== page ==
Ponderal 8 reales Felipe V


Ponderal de latón para 8 reales con escudo de Felipe V aunque sin inscripción circundante (Felipe IIII)

27,13 g de peso / masa con rayas de ajuste. ss XVII-XVIII

Sirvió como patrón / referencia de masa en alguna ceca hispánica. El latón en aquella época era un metal valioso (más que la plata, menos que el oro), por lo que se reutilizaban según iban cambiando las leyes y de ahí su rareza / escasez actual.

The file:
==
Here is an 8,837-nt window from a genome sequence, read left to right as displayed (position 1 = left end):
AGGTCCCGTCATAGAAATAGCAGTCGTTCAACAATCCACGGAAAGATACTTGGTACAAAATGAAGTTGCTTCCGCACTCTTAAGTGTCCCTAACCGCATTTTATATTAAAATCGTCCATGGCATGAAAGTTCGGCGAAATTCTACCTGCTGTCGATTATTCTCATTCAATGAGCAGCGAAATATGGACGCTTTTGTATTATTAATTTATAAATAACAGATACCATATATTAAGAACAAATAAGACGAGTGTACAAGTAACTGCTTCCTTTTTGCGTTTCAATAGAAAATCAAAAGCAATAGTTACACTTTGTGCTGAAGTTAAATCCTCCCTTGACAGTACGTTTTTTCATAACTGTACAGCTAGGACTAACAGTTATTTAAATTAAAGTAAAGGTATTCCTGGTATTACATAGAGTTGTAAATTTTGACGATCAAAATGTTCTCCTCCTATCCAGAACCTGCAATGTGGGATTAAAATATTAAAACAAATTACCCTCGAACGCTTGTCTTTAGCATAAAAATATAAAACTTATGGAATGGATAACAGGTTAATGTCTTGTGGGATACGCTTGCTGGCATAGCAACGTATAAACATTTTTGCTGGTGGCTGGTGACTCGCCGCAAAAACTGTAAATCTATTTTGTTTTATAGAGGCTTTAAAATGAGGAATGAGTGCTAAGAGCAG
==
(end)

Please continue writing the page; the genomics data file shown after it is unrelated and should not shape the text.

Más ponderales  http://www.identificacion-numismatica.com/gallery/Monedas-Ibericas/ARSAOS/Ponderales-de-monedas-h4.htm  y   http://www.imperio-numismatico.com/f20-ponderales


Agosto canicular 8 reales III

Aquí https://moneditis.com/2018/07/28/agosto-canicular-8-reales-i/   y aquí   https://moneditis.com/2018/08/07/agosto-canicular-8-reales-ii/    las dos (2) anteriores entradas. Esta es la última relativa a subastas veraniegas internacionales.


WEST INDIES. Treble Island Countermark. Martinique-St. Kitts-Tortola. 1/4 Dollar, ND (ca. 1805-24). PCGS GOOD-04 Secure Holder.